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The story was one of an anthology I read in the 1990s, I think, from a book discarded by the local community college. I remember several of the books were by T. Coraghessan Boyle (must have had a teacher who was assigning them) so it might have been one of his short stories. The protagonist is a young male, I think around middle or high school age. My memory is that he was Caucasian. His parents were some sort of explorers or missionaries, which led to him growing up abroad, including in jungles, but they'd moved back to the United States. He's socially awkward, in part because the kids know he has leprosy (treated and not affecting him) and in part because he acts unusually due to growing up traveling with his parents. I remember a scene where he was chasing (being chased?) by some of the kids, and he grabs a branches and swings himself up to the top of it (I remember him referring to it as being able to do Tarzan stuff due to growing up in the jungle) and then dropping down beside (onto?) one of the kids chasing him to explain that his leprosy is treated, and no longer contagious.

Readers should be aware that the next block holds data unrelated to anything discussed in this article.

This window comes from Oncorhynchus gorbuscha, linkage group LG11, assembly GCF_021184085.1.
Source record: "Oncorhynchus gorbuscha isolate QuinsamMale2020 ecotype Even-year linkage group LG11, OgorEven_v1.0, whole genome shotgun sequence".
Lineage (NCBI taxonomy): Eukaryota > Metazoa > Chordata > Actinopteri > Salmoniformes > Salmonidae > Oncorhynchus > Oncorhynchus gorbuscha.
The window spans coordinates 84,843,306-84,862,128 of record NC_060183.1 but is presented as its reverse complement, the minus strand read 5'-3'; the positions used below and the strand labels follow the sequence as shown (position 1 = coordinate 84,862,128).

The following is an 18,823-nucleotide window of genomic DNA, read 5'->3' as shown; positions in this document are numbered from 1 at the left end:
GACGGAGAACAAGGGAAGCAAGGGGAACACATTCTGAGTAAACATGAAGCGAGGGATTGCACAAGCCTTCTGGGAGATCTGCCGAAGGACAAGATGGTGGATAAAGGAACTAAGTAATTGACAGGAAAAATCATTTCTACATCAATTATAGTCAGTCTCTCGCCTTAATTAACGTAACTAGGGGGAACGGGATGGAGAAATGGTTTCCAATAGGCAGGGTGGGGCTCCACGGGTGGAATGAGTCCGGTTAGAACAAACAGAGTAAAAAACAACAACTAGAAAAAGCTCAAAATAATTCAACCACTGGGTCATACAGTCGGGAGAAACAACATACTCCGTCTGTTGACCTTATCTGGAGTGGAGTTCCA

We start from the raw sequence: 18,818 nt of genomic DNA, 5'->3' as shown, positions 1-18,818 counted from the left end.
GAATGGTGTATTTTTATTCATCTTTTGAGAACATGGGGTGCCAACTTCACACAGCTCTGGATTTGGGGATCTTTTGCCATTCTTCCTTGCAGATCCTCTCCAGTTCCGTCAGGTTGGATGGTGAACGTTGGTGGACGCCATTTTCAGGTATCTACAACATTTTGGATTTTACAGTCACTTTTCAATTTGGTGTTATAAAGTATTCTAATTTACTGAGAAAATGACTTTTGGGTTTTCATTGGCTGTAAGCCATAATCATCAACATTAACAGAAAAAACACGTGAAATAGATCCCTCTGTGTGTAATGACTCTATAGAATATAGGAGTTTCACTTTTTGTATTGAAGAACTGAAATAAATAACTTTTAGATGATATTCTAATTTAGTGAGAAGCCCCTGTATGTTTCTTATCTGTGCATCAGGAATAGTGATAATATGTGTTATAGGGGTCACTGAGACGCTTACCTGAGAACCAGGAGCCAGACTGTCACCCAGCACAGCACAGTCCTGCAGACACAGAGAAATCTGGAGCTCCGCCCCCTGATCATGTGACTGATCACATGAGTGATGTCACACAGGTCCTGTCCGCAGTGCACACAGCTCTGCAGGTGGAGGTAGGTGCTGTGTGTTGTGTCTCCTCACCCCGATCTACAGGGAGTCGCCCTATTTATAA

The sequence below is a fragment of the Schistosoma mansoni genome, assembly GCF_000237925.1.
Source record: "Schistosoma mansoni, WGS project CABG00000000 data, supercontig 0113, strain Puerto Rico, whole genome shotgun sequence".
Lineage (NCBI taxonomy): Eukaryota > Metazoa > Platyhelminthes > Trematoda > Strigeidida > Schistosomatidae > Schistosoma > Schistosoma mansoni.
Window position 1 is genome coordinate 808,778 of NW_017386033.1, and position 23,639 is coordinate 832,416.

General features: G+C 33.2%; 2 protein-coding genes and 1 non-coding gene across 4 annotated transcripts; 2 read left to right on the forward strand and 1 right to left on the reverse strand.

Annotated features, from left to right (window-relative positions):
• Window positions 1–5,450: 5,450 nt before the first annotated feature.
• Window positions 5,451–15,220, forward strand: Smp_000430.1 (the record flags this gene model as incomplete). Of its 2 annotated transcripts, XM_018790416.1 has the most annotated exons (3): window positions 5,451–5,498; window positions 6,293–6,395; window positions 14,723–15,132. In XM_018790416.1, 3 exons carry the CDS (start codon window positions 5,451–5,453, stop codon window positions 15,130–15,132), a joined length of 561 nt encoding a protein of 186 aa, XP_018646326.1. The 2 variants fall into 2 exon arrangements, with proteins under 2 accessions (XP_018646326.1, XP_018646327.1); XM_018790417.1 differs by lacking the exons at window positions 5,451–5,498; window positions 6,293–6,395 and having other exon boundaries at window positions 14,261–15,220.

The short story was in English, probably less than 30 pages long. Unfortunately, I remember almost nothing else about it.

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    When I read your title, I understood 'he has treated leprosy' to mean ''he has given other people treatment for leprosy'. Commented May 19 at 19:30
  • Fixed. I honestly don't remember if he was being treated for the leprosy, or the treatment had completed and he no longer has it. It's been decades. Commented May 19 at 19:47

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